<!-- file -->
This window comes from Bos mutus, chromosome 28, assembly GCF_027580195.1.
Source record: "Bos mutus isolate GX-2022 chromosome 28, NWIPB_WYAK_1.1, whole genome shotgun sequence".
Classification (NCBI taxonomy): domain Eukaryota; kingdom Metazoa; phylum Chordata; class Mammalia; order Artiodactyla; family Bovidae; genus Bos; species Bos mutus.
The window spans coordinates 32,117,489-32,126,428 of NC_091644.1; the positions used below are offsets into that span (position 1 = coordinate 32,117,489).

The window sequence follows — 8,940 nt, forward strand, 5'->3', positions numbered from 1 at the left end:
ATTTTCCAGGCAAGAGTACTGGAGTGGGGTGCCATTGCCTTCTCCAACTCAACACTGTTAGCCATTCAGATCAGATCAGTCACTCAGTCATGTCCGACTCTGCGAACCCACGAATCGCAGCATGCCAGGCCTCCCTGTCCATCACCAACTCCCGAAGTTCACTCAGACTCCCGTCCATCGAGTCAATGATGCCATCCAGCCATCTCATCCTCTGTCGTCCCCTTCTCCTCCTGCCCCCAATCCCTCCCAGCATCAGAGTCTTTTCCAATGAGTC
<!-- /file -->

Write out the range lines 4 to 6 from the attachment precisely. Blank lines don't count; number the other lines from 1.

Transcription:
The window spans coordinates 32,117,489-32,126,428 of NC_091644.1; the positions used below are offsets into that span (position 1 = coordinate 32,117,489).

The window sequence follows — 8,940 nt, forward strand, 5'->3', positions numbered from 1 at the left end:
ATTTTCCAGGCAAGAGTACTGGAGTGGGGTGCCATTGCCTTCTCCAACTCAACACTGTTAGCCATTCAGATCAGATCAGTCACTCAGTCATGTCCGACTCTGCGAACCCACGAATCGCAGCATGCCAGGCCTCCCTGTCCATCACCAACTCCCGAAGTTCACTCAGACTCCCGTCCATCGAGTCAATGATGCCATCCAGCCATCTCATCCTCTGTCGTCCCCTTCTCCTCCTGCCCCCAATCCCTCCCAGCATCAGAGTCTTTTCCAATGAGTC